### 2. Coupled Differential-Equation Set

- Top of page
- Abstract
- 1. Introduction
- 2. Coupled Differential-Equation Set
- 3. Constitutive Relations in Fourier Space
- 4. Numerical Examples
- 5. Conclusion
- References

[7] We investigate the diffraction problem on a grating ruled on an anisotropic and homogeneous substrate schematically shown in Figure 1. The structure is uniform in the *z*-direction and the grating profile is characterized by a known periodic and continuous function *p*(*x*) with a piecewise-continuous and bounded derivative. Let *x*_{j} (*j* = 1, 2, …) be the abscissas of the discontinuities of the derivative of *p*(*x*) for later explanation. We denote the grating period by *d* and the grating depth by *h*. The region *y* > *p*(*x*) is filled with a homogeneous and isotropic material described by the relative permittivity ε_{1} and the relative permeability μ_{1}, and the homogeneous and anisotropic material which fills the region *y* < *p*(*x*) is described by the relative permittivity tensor and the relative permeability tensor . We consider only time harmonic fields assuming a time dependence in exp(−*i*ω*t*), and deal with the plane incident wave propagating in the direction of polar angle θ and azimuth angle ϕ. To make expressions simple, we normalize the fields, namely, *E* field by , *H* field by , *D* field by , and *B* field by , where ε_{0} and μ_{0} denote the permittivity and the permeability in free space, respectively.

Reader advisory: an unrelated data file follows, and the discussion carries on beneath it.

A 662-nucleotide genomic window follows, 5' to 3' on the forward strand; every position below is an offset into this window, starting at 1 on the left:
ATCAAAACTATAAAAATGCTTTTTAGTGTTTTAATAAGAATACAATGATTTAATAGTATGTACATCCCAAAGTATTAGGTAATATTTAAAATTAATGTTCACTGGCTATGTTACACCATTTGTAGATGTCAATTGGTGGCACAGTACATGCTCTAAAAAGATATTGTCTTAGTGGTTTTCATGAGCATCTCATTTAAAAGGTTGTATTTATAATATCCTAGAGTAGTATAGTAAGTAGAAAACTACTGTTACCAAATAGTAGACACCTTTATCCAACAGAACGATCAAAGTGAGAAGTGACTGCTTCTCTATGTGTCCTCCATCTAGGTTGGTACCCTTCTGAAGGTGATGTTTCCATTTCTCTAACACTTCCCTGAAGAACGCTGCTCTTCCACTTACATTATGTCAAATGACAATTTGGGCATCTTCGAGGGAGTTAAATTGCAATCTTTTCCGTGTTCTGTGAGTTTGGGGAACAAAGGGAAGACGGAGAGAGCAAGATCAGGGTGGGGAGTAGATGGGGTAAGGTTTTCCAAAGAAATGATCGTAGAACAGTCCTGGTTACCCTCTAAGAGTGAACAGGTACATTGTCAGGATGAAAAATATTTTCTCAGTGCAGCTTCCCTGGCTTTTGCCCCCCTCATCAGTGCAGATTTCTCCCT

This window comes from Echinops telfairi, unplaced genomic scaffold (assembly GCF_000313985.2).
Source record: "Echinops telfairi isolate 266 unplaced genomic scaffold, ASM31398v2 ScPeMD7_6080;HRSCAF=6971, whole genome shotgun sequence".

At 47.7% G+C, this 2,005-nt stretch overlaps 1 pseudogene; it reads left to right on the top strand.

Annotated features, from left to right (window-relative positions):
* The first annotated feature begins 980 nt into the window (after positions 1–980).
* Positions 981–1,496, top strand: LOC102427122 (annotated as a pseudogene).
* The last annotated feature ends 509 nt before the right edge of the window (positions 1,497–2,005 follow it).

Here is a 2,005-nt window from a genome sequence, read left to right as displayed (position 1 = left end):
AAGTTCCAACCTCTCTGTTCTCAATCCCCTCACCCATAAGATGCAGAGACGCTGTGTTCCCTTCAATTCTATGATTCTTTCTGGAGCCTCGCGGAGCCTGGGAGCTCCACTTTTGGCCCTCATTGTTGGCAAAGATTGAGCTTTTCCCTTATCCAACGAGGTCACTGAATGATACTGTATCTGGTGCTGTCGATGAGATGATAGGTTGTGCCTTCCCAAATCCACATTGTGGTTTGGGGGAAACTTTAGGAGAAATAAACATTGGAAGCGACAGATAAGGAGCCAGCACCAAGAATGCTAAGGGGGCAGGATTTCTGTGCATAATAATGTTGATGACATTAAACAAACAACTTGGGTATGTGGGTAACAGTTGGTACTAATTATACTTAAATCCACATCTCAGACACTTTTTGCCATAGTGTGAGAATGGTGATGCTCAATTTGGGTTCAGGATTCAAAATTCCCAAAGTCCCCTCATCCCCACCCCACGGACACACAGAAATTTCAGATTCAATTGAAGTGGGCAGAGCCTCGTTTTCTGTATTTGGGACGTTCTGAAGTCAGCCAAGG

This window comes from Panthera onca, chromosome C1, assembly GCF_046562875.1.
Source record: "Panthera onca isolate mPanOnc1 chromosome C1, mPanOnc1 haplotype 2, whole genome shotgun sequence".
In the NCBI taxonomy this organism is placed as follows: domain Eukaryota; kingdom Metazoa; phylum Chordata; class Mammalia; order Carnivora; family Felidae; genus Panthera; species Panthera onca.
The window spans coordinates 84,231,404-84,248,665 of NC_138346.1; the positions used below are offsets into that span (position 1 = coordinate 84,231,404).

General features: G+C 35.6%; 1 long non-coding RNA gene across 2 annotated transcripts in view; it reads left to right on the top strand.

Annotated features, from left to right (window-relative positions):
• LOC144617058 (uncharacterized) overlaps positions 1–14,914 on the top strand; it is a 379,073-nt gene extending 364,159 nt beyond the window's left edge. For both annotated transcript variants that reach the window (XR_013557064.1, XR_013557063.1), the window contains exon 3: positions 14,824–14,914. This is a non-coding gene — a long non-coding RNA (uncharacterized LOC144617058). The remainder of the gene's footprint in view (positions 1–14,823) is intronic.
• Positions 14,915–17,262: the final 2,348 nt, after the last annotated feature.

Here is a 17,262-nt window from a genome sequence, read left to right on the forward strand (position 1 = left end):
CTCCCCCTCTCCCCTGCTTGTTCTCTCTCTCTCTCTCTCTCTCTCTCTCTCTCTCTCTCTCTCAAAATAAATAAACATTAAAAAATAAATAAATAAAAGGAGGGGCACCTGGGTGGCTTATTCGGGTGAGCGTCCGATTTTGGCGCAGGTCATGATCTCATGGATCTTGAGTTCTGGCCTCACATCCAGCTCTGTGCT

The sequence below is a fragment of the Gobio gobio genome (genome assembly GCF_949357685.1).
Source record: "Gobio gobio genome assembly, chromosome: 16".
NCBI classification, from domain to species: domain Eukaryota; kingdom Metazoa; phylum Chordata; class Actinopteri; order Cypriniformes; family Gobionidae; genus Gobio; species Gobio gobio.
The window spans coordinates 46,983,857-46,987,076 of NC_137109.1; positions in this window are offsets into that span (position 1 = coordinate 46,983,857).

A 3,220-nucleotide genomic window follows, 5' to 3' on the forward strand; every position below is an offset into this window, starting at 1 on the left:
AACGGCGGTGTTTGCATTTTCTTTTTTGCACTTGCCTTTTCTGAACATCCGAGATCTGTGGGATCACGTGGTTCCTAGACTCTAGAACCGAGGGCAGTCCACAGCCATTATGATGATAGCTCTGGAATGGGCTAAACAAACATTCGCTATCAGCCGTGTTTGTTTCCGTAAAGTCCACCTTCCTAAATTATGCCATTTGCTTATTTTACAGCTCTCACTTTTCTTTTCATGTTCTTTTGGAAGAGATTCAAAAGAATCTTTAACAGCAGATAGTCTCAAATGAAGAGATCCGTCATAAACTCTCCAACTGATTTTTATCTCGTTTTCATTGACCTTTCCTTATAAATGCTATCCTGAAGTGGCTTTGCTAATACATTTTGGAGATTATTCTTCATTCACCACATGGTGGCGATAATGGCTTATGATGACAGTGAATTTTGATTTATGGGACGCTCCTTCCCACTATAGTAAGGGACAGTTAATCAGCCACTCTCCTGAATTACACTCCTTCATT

[8] The *x*, *y*, and *z* components of electromagnetic fields are pseudoperiodic functions of *x* and can be approximately expanded in truncated generalized Fourier series [*Vincent*, 1980]; for example *E*_{x} can be written as

where *N* is the truncation order and *k*_{0} and λ_{0} are the wave number and the wavelength in free space. In the present paper, all series will be symmetrically truncated with the same truncation order. *Popov and Nevière* [2001] showed that the coupled differential-equation set which describes the electromagnetic fields in the groove region can be derived if we obtain the relations between the generalized Fourier coefficients of *D*_{x}, *D*_{y}, *D*_{z}, *B*_{x}, *B*_{y}, *B*_{z} and those of *E*_{x}, *E*_{y}, *E*_{z}, *H*_{x}, *H*_{y}, *H*_{z}. We assume these “constitutive relations in Fourier space” as follows: